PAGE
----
McDonald can come off as a guilty pleasure, principally because his powerfully emotive voice was so often caught in a gauzy web of too-slick production. (There’s also the fact that he so radically altered the elemental biker-boogie sound of the Doobies.) On This Christmas, he reclaims the work by turning those songs into a growling R&B testimony. McDonald also delves into a solo career that somehow never recaptured the consistent hitmaking magic of his time with the Doobie Brothers.

“I Keep Forgettin’,” his No. 4 hit from 1982, is given a more conventional reading — but Michael McDonald pulls so much out of the lyric that at times he falls behind the beat. As the period-piece synthesizers are again pushed back in the mix, you’ll find McDonald riffing through other parts of the verse with the manner and fervor of a horn player. It’s like he’s singing the song for the very first time. Denham’s solo here, on the other hand, is a bit too conventional, but “I Keep Forgettin’” — stripped back to its emotional core — easily survives this small misstep.

“Sweet Freedom,” a lightweight soundtrack contribution from McDonald for the 1986 film Running Scared, was never going to be confused with the cool urban soul he brought to the best of his work with the Doobies. Yet on This Christmas: Live in Chicago, McDonald kindles a passion as warm as it is surprising. That starts by adding a Stax/Volt-inspired horn arrangement to go with McDonald’s bordello-shaking piano. Pat Coil takes a ruminative turn on the Hammond B-3 that recalls the Band’s Garth Hudson, while the assembled group of fellow singers fronted by Drea Rhenee provides a saucy new counterpoint. Then, something special happens: Michael McDonald opens up the ending of the song, hurtling it into a more free-form place. Chiaravalle takes over for a plucky turn on the guitar, drummer Yvette Preyer begins smashing with fresh abandon, and a discarded MOR curio finds new life.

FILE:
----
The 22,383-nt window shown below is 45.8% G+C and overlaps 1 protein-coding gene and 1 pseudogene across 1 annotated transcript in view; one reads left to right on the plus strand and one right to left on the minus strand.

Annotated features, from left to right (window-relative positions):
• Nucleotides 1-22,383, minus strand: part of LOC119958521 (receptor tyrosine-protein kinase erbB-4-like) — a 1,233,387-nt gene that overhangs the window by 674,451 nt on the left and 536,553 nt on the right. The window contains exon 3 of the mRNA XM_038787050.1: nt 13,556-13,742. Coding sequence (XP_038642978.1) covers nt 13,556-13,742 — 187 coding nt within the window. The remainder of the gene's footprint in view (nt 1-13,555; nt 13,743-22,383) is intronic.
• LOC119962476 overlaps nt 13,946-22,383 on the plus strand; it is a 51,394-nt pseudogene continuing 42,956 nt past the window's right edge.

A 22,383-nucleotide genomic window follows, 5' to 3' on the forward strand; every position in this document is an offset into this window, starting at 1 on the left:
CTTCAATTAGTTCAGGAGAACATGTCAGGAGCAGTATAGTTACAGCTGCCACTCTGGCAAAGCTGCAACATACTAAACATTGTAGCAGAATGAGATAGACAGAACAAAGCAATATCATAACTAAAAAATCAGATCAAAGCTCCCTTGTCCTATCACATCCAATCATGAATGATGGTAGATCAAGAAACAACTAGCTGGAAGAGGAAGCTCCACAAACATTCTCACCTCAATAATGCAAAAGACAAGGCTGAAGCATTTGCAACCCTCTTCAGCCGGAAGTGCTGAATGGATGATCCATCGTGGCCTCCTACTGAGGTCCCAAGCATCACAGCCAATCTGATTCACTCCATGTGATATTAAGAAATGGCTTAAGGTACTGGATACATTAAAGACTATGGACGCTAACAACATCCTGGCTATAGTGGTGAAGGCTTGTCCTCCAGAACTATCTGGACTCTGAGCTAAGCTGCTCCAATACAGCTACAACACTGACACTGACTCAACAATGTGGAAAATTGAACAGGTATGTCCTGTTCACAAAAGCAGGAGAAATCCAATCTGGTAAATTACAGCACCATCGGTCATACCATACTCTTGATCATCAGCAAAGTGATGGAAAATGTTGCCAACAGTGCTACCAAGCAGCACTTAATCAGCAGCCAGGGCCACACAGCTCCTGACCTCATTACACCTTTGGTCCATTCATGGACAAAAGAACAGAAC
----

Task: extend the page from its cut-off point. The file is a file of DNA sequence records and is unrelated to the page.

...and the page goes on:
“Takin’ It To The Streets,” a No. 13 hit in 1976 and the closing tune on This Christmas: Live in Chicago, was a moment when the Michael McDonald-era Doobies sounded the most like their previous selves — and, to my ear, the least hampered by the production values of the day. Even it sounds born again. Reformulated as a rafter-raising gospel number, “Streets” finds Rhenee moving up front for a pleasingly bawdy turn at the microphone. The track, already a great sing-along number, is somehow made even more expansive.

By the end of This Christmas: Live in Chicago, as Rhenee leads a forceful call-and-response with the band, there is a joyful noise that surpasses any of the Christmas-related offerings that came before.

Nick DeRiso

Nick DeRiso

Nick DeRiso has written for USA Today, American Songwriter, All About Jazz, and a host of others. Honored as columnist of the year five times by the Associated Press, Louisiana Press Association and Louisiana Sports Writers Association, he oversaw a daily section named Top 10 in the U.S. by the AP before co-founding Something Else! Nick is now associate editor of Ultimate Classic Rock.
Nick DeRiso